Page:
Every day when I wake up in the morning, with the first splash of cold water over my face which removes traces of sleepiness from the mind, a tug-of-war begins. You have that article to finish you've been planning on for two weeks now, and you also need to sit down with the syllabus of the upcoming mid-semesters because it really is quite vast this time around: one part of the cranium tries to nudge me into action. But before the action is actually carried out, there is another thought which pops up on the mental notification window - six new messages on WhatsApp bearing some completely useless information, and there is that new video from such-and-such YouTube channel who make vaguely amusing parodies and sketches. And oh, do I see a long break in between classes at college today? That calls for redundant loitering around and perusal of useless activities, and to hell with the new design concept I wanted to consult that Professor about! Who wins the battle in the brain, I suppose, is as clear as the Yamuna waters to all and sundry.

Source: Elon Musk: The world's Raddest Man
In the meantime, one gets those spasms of inspiration. A finely crafted film, an arousing lecture from a visionary Professor or even a fine piece of music, is capable of generating the sudden will and energy to break the ubiquitous barriers of lethargy. Reading about Elon Musk makes me want to do space research, listening to Michel Petrucciani on the piano makes me a jazz addict for days, and hearing a galvanized Professor enlighten us on some amazing scientific discovery gives me the creeps. These thrills, unfortunately, are ephemeral in nature like the life of a mayfly, and just like the reel of a film, they come to an end.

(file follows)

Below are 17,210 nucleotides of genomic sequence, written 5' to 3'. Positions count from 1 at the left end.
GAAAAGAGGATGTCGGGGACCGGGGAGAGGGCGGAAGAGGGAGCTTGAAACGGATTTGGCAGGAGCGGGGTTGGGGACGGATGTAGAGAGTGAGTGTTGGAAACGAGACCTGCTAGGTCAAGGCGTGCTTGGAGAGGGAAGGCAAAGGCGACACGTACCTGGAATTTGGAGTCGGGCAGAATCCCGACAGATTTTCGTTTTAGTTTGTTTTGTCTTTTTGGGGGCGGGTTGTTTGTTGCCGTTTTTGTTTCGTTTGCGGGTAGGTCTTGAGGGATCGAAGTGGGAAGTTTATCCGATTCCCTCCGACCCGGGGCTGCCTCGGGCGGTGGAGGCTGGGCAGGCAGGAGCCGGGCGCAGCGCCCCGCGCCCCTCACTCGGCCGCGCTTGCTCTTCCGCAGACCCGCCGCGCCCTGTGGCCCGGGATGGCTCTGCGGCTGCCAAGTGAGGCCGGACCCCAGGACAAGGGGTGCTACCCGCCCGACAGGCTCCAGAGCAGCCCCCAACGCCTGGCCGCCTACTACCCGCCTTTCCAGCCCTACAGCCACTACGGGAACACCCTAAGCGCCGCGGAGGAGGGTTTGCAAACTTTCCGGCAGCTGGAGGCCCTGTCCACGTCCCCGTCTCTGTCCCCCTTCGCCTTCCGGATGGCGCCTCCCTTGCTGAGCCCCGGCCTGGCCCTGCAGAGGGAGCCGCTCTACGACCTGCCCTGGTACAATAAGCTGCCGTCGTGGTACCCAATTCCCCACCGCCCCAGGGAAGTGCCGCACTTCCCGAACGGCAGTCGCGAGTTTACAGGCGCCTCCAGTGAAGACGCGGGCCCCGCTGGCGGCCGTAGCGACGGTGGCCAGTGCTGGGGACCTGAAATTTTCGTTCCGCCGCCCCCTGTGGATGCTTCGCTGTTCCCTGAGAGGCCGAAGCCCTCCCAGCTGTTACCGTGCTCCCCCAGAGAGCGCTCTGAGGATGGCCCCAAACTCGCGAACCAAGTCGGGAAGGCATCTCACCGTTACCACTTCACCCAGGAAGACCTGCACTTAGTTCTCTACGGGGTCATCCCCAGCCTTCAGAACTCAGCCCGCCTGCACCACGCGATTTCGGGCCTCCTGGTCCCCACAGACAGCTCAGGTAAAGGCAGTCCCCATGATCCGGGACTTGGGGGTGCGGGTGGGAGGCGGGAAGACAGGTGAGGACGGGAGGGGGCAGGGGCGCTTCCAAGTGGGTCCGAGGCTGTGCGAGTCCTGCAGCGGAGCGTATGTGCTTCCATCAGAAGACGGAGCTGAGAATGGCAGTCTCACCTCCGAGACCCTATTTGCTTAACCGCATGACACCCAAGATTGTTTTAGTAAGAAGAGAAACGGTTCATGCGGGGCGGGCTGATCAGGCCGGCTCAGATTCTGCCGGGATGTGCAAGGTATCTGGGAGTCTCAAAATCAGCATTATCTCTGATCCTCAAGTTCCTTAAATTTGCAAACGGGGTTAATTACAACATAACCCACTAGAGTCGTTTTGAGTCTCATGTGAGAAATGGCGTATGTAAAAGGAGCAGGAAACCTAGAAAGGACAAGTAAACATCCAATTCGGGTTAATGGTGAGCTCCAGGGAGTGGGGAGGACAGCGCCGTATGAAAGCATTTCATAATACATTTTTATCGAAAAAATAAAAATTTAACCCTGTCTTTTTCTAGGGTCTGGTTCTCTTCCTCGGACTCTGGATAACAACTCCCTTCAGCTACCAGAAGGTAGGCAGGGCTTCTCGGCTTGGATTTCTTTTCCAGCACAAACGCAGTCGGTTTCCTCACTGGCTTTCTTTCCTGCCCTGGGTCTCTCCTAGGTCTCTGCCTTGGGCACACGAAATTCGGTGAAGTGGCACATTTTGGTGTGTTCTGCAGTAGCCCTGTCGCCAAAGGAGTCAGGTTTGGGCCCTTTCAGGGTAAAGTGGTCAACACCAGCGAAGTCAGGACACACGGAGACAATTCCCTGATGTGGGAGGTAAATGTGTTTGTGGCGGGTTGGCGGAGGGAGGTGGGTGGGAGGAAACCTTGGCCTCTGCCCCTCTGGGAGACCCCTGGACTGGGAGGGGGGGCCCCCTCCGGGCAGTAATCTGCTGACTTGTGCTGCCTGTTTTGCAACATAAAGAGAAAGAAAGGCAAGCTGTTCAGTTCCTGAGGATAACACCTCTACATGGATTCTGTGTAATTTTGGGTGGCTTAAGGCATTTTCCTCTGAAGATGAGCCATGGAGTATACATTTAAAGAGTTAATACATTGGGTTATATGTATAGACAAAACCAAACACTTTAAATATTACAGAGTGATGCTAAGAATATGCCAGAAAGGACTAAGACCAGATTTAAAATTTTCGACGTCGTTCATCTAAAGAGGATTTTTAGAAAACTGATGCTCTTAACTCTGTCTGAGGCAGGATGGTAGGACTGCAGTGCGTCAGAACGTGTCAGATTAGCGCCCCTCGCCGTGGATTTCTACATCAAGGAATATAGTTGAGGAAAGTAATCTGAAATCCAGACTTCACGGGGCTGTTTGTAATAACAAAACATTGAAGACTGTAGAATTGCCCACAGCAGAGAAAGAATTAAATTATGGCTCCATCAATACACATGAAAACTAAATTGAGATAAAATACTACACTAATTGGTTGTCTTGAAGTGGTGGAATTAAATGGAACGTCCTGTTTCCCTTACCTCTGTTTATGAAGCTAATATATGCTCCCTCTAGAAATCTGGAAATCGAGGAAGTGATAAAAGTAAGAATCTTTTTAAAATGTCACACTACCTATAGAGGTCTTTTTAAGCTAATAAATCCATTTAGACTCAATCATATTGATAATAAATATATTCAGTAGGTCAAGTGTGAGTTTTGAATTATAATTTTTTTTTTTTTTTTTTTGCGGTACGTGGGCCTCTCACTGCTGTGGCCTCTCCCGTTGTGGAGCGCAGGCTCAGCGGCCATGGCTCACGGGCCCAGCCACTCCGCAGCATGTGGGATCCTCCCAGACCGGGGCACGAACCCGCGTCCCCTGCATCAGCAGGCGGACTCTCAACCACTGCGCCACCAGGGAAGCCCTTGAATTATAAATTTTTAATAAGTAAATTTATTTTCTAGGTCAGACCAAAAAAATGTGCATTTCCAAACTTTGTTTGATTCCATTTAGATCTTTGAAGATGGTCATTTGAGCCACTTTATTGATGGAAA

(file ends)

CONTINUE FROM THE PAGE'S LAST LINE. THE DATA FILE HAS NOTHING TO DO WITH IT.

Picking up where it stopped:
So how are we actually affected by the symptoms of lethargy? During these days of youth, the human brain is working at it's highest efficiency and when utilized to it's optimum, is capable of producing much useful and productive results. In the atmosphere of mediocrity we live in, being average is sufficient, so not many take the pain to excel. Were any sociologist to do some research on this, I'm sure we would find quite a substantial loss occurring to the nation's GDP each year, thanks to under-utilization of talent and skill of the young minds. (Those who do utilize, eventually seek greener pastures abroad.) The brightest of the lot have fallen prey to inertia, and waste what God had gifted them with. "Every body continues to remain in it's state of rest...........unless acted upon by an external unbalanced force" - Sir Isaac Newton finds applicability everywhere.

Speaking of inspiration...
So it's time to locate the external unbalanced force! Set your alarm clock, keep away the mobile phone, have a breath of fresh morning air and look out - there lies inspiration in every corner of the street and in every person down the road. The sweet water at the bottom of a well is waiting to quench the thirst of anyone who cares to drink it, but you need a rope long enough. The universe outside is waiting for you.

Dedicated partly to all my sleeping friends whom I am desperate to awaken, and partly to my own self, who is in considerable need of awakening himself.